This year’s Kirtan Course in Radhadesh will open with a training in the secrets of the Holy Names given by HH Sacinandana Swami. It is based on Harinama Cintamani (the touchstone of the Holy Name) by Srila BhaktivinodaThakura.

This seminar takes place from 30th June to 6th July. We also welcome students who cannot attend the whole two months course.

The teaching sessions are called: Mining the jewels of the Holy Names”.

Subjects include:

* The best type of sadhana and how to perform it for best results
* The secrets of attentive chanting
* Shadow chanting (namabhasa) and how to move on to the next stage
* Entering a substantial relationship with the Holy Name and the Holy Named
* The eigth offense and its remedy
* The difference between belief and faith
* Tasting ecstasy – a guideline to ecstatic nama-bhajan
* Srila Prabhupada’s amazing relationship with the Holy Name and lessons we can learn from that

In addition to the discovery lectures in the mornings there will be many experience-oriented workshops, lila kathas and kirtans.

The teaching of Harinama Cintamani will guide and inspire the saintly devotees who stay in this world, but who have developed the desire to live in the higher connection with Sri Sri Radha and Krsna.


Bhaktivonoda Thakur

Srila Bhaktivinoda Thakura writes:
The touchstone of the Holy Name is an unlimited mine of necterean jewels. Those fortunate souls who find them by the blessings of Lord Krsna will always experience the fullness of joy, for they will be lead to worship Krsna in spontaneous love” (HNC, Conclusion of chapter 15).

One practical tip from Sacinandana Swami: if you wish to experience the next level in your chanting then just listen to yourself chant sincerely!

All the best,
Sacinandana Swami
More about the program:

You did your Bhaktivedanta College studies in two periods.

Yes. I started in 2007, did two years, then took a two-year break. I started my third year in 2011 and graduated in 2012. I took a break because I wanted to travel and do other things. But since I like to finish what I start, I returned to earn my degree. Coming back was great, because of the improved facility and academic standards. The college had opened its new building, where I had a single room, and had become affiliated with Chester University. Some great new teachers lived on campus, such as Rasamandala and his wife, Abala.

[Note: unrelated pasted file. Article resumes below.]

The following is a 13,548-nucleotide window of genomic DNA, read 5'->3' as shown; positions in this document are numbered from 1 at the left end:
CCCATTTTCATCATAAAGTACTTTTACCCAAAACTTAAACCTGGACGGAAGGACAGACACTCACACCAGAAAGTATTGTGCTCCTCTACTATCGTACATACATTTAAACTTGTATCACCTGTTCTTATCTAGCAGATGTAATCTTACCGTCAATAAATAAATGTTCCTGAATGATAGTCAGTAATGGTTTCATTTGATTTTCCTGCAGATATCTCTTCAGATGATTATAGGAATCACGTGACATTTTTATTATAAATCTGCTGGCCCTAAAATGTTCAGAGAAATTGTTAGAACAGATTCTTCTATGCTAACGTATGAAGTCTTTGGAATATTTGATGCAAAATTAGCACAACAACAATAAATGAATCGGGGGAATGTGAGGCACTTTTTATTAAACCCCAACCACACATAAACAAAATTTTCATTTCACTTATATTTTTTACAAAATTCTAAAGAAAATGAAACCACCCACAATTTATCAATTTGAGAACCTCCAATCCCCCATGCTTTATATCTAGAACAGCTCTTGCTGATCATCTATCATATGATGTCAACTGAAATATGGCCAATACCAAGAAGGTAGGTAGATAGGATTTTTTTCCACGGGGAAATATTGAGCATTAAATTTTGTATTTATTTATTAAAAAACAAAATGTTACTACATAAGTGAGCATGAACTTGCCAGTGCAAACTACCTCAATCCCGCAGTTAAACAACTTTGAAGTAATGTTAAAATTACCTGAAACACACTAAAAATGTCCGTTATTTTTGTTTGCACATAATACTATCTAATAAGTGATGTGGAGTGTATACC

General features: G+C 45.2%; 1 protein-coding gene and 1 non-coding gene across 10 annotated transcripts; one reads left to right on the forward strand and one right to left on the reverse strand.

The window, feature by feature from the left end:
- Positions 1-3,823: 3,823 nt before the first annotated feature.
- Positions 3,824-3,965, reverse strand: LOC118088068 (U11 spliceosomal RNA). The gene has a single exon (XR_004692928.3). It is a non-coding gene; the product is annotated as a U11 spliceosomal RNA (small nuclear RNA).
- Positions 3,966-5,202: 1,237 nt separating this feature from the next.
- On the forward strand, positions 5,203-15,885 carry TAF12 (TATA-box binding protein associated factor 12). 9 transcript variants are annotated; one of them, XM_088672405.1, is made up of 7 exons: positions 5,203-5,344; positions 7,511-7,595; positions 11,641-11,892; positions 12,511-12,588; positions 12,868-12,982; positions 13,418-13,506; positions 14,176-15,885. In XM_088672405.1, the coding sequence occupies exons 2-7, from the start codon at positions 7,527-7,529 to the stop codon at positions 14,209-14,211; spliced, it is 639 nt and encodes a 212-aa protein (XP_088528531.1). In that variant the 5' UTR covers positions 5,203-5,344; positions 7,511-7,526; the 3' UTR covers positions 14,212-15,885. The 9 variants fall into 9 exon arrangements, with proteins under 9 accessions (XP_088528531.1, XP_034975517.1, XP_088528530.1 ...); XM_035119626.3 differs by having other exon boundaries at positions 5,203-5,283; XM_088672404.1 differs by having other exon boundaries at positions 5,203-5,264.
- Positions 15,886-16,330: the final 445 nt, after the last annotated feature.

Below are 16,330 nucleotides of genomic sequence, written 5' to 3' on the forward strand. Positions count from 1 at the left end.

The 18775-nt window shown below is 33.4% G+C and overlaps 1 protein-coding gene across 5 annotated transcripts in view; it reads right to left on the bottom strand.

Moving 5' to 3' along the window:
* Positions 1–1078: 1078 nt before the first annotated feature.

What is your most vivid memory of your time studying?

I first remember the friends that I met. We truly became like a family. They all play an important part in my life even today. I remember with equal feelings the highly qualified teachers who visited the college and their courses. I remember deep, thoughtful discussions we had in the classroom and the interactions between students and teachers. At the same time, Sri Sri Radha-Gopinatha stole my heart from day one and arranged many experiences and learning opportunities for all of us. I also remember the many smiling faces of devotees who dedicated their lives to the deities or the community.

2007: Performance during the Sociology course

Performance during the Sociology course (2007).

What is the most precious thing you gained?